Our findings provide preliminary support for the right ACC as a neuroanatomical correlate of aggressive and defiant behavior in boys. Overall, the significant results were as follows: 1) there was a significant interaction of sex and ACC volume bilaterally in a regression model predicting aggressive and defiant behavior. 2) Spearman’s partial correlation revealed a significant negative correlation of aggression-defiance ratings and volume of the right ACC in boys (r = −.42). 3) In comparing subjects with high versus low levels of aggression-defiance, boys with high levels had significantly less volume of the right ACC.

In girls, the left ACC correlated negatively with aggression-defiance, but the result was not statistically significant. We did not find a significant relationship between aggression-defiance and vmPFC volumes in either boys or girls.

The finding of a neuroanatomical correlate of aggression-defiance in the ACC presents the possibility that anatomical variation in this cortical region may reflect functional variations manifest as behavioral differences. This idea is supported by convergent methods demonstrating a role of the ACC in social behavior and aggression.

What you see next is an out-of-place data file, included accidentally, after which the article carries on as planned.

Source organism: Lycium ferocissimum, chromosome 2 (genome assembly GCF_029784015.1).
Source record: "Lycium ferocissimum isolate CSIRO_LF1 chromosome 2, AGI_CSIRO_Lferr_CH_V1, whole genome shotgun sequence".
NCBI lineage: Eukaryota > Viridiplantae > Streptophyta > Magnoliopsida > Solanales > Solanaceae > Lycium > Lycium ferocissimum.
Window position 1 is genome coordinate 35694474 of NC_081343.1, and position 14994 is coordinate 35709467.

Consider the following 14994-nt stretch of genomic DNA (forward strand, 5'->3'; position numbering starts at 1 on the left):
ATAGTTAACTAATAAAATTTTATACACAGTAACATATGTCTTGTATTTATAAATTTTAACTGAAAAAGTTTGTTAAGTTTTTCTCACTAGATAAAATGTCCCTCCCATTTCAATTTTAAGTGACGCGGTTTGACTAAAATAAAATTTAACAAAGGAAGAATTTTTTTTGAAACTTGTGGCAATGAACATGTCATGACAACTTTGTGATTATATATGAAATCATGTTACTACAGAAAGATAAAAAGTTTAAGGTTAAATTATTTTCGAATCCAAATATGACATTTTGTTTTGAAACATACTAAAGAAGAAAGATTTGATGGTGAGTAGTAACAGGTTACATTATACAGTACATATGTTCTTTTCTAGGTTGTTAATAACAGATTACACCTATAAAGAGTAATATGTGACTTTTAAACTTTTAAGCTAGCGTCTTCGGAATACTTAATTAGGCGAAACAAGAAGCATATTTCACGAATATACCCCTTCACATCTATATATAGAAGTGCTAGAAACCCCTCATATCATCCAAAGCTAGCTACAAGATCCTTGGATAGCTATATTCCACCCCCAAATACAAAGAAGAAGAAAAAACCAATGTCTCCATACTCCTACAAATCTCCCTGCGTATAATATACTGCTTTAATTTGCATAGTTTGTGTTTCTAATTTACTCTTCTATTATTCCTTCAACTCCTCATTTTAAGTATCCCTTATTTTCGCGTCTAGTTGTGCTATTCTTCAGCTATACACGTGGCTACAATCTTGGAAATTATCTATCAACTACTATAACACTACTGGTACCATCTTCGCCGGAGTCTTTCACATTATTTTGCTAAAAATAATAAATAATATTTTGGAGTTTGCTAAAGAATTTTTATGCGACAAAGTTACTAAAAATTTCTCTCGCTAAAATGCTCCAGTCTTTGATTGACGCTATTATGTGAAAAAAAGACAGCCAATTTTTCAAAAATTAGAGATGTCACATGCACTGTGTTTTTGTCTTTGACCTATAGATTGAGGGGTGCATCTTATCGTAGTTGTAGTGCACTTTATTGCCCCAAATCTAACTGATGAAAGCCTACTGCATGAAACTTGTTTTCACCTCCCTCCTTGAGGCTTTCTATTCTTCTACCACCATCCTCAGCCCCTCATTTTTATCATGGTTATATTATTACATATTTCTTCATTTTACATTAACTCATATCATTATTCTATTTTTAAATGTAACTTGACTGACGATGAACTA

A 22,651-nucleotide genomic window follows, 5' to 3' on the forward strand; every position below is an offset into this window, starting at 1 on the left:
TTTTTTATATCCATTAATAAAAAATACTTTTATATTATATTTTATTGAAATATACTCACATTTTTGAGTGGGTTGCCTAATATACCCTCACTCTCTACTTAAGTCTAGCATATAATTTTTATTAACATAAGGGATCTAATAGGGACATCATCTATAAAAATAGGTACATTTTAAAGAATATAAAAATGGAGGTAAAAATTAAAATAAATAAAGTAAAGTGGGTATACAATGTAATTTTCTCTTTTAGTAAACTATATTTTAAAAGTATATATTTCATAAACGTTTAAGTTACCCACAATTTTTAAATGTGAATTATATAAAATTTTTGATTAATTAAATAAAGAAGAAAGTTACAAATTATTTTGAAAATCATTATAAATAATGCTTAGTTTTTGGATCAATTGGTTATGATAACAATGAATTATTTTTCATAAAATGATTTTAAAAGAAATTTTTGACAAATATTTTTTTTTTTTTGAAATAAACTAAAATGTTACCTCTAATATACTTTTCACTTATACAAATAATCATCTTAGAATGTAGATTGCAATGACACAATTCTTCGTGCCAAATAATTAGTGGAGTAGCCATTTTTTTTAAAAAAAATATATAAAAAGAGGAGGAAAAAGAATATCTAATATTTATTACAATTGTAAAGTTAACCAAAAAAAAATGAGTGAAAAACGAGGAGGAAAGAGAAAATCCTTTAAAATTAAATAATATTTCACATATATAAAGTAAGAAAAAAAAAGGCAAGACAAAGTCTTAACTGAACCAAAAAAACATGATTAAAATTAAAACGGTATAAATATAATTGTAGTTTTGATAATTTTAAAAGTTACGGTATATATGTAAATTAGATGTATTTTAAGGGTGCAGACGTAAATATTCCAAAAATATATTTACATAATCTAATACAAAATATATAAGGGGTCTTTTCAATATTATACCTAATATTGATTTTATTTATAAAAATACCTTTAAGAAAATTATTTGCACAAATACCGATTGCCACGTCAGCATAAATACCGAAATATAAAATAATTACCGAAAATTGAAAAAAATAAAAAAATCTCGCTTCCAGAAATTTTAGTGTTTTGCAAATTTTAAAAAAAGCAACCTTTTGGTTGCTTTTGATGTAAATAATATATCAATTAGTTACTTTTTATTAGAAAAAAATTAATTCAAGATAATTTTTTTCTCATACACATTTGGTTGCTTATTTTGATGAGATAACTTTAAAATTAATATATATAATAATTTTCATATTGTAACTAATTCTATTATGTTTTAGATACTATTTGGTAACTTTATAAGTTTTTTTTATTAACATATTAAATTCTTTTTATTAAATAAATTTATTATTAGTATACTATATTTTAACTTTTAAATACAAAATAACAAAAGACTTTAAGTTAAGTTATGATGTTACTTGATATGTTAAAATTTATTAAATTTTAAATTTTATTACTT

The ACC, social behavior, and aggression

Several methodologies have implicated the ACC as a critical neural substrate of social behavior (Devinsky et al., 1995). Boys with conduct disorder have decreased activity in the right caudal ACC when viewing stimuli with negative emotional salience relative to a comparison group (Sterzer et al., 2005; Stadler et al., 2007). Studies of impulsive aggression have shown abnormally high levels of ACC activity (Eisenberger et al., 2006) and decreased serotonin transporter levels in the ACC (Frankle et al., 2005). Also, a known genetic risk factor for impulsive aggression is associated with decreased overall cingulate cortex volume (Meyer-Lindenberg et al., 2006).